In his excellent recent book "59 Seconds: Think a little, Change a lot", Professor Richard Wiseman describes research done in the 1990s into the effect of praise on children.

The investigation carried out at Columbia University involved over 400 children between 10 and 12 and from a range of backgrounds.

The key finding of a series of experiments was that praising children for effort was far more beneficial than praising their intelligence or results.

Children praised for effort were more likely to find difficult problems enjoyable and to try to solve them in their own time. They felt encouraged to try regardless of the consequences and effectively avoided fear of failure. They were more motivated to try hard and more likely to be successful.

Other research has found similar results with both younger and older children

I suggest the same is likely to be true with adults.

Try praising the people you manage for their effort rather than their ability. Encourage them to try hard and attribute their success to their effort, rather than intelligence or some other innate trait.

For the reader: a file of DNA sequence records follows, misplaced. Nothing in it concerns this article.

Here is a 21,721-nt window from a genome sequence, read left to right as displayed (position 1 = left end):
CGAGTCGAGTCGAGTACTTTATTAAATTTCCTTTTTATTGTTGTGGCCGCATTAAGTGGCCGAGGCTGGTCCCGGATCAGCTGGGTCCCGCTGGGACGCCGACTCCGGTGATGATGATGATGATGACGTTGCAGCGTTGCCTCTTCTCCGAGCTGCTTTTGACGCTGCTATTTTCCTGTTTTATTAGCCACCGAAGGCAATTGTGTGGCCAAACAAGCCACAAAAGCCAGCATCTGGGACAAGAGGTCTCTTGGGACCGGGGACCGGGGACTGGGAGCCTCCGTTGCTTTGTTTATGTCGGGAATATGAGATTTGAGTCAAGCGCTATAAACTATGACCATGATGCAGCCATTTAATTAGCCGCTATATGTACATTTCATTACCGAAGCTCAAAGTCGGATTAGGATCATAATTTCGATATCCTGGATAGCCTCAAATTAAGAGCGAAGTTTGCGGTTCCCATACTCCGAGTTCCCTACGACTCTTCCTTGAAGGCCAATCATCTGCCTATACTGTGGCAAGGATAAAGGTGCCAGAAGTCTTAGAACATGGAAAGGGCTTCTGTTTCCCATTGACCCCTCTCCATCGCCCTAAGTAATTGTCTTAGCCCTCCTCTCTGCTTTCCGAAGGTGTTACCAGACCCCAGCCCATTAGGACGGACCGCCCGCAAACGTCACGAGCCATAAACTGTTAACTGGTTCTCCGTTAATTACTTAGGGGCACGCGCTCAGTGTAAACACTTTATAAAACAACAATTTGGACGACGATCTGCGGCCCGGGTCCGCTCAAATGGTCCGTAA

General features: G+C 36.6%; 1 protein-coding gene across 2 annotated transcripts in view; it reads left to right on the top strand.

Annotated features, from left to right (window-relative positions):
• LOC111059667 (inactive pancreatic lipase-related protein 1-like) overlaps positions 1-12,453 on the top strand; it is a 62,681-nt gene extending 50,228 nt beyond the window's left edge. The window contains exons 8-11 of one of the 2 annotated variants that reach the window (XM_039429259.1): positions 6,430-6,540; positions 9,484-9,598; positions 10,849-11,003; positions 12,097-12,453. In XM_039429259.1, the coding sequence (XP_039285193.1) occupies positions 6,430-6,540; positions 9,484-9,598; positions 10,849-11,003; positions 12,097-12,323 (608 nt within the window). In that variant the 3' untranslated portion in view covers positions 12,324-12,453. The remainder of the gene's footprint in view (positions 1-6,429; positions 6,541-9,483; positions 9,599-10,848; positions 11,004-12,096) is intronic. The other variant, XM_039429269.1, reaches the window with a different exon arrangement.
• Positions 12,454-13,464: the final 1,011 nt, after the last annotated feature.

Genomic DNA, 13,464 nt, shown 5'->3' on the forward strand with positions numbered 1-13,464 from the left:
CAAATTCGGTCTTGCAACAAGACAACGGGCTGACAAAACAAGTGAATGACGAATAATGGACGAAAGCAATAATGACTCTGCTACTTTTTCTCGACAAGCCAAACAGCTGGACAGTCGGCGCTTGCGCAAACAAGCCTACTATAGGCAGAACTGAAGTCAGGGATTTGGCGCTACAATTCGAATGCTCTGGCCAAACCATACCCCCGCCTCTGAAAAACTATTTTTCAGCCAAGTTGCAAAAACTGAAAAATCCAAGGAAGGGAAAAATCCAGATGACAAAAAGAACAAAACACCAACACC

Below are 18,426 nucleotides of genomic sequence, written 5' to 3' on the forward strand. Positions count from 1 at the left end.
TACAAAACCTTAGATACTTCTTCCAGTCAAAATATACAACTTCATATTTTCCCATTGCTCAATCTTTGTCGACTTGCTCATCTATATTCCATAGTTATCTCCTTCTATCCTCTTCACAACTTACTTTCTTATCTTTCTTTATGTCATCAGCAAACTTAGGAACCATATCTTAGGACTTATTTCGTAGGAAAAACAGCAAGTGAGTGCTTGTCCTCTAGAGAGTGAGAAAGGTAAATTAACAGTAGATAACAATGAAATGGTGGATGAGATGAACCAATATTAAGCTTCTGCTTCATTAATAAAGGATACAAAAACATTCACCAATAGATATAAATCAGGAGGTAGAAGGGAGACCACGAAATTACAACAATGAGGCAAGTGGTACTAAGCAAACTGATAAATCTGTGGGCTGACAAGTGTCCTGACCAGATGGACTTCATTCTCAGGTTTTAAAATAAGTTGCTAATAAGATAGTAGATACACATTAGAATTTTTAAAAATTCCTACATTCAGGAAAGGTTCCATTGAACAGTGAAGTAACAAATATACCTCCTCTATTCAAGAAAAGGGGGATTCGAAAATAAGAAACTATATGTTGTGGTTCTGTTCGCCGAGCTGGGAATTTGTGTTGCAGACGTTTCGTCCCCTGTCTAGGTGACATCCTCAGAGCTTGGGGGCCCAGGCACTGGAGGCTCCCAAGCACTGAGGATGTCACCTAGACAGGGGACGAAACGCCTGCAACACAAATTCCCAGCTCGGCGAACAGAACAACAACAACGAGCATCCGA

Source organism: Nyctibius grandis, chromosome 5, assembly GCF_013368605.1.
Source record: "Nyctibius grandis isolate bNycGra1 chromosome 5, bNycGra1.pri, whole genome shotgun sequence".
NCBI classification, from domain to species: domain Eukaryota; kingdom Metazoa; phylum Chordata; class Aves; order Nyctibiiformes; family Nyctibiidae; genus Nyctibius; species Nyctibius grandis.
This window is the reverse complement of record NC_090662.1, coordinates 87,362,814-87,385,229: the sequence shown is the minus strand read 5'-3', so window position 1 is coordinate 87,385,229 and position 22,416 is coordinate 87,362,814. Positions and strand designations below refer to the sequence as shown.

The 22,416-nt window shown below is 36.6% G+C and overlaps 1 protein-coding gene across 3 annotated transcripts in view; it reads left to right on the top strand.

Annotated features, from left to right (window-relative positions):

Sustained over time, I believe you will find an increase in productivity and success amongst your people. And that more of them will be willing to "give it a go" rather than being reluctant to risk failure on the big challenges.

Tell me what you think.

I'd also love to hear from anyone who already uses this approach or who tries it as a result of this article.

Use the link below if you want to find Richard Wiseman's book on Amazon.

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